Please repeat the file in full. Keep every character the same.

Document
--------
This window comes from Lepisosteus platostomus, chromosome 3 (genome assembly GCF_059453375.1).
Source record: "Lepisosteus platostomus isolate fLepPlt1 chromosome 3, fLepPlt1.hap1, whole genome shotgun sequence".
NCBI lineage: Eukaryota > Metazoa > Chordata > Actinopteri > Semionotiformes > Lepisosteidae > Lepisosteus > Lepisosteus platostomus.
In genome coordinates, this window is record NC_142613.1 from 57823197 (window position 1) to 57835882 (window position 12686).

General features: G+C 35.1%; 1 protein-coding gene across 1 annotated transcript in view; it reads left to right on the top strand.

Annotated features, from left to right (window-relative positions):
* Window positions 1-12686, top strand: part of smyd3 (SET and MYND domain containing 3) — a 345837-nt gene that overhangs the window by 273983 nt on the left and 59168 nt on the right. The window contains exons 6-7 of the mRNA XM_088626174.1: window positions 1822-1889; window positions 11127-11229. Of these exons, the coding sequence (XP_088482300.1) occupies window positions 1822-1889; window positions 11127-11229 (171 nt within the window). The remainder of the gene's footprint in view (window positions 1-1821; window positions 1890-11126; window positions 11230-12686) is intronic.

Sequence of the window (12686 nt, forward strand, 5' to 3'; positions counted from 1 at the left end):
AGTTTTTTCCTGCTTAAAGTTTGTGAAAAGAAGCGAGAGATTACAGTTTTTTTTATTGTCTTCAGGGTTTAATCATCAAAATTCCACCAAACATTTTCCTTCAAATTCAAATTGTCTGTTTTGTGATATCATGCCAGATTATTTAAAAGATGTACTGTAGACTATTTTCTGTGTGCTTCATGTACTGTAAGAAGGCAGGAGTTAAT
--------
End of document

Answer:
This window comes from Lepisosteus platostomus, chromosome 3 (genome assembly GCF_059453375.1).
Source record: "Lepisosteus platostomus isolate fLepPlt1 chromosome 3, fLepPlt1.hap1, whole genome shotgun sequence".
NCBI lineage: Eukaryota > Metazoa > Chordata > Actinopteri > Semionotiformes > Lepisosteidae > Lepisosteus > Lepisosteus platostomus.
In genome coordinates, this window is record NC_142613.1 from 57823197 (window position 1) to 57835882 (window position 12686).

General features: G+C 35.1%; 1 protein-coding gene across 1 annotated transcript in view; it reads left to right on the top strand.

Annotated features, from left to right (window-relative positions):
* Window positions 1-12686, top strand: part of smyd3 (SET and MYND domain containing 3) — a 345837-nt gene that overhangs the window by 273983 nt on the left and 59168 nt on the right. The window contains exons 6-7 of the mRNA XM_088626174.1: window positions 1822-1889; window positions 11127-11229. Of these exons, the coding sequence (XP_088482300.1) occupies window positions 1822-1889; window positions 11127-11229 (171 nt within the window). The remainder of the gene's footprint in view (window positions 1-1821; window positions 1890-11126; window positions 11230-12686) is intronic.

Sequence of the window (12686 nt, forward strand, 5' to 3'; positions counted from 1 at the left end):
AGTTTTTTCCTGCTTAAAGTTTGTGAAAAGAAGCGAGAGATTACAGTTTTTTTTATTGTCTTCAGGGTTTAATCATCAAAATTCCACCAAACATTTTCCTTCAAATTCAAATTGTCTGTTTTGTGATATCATGCCAGATTATTTAAAAGATGTACTGTAGACTATTTTCTGTGTGCTTCATGTACTGTAAGAAGGCAGGAGTTAAT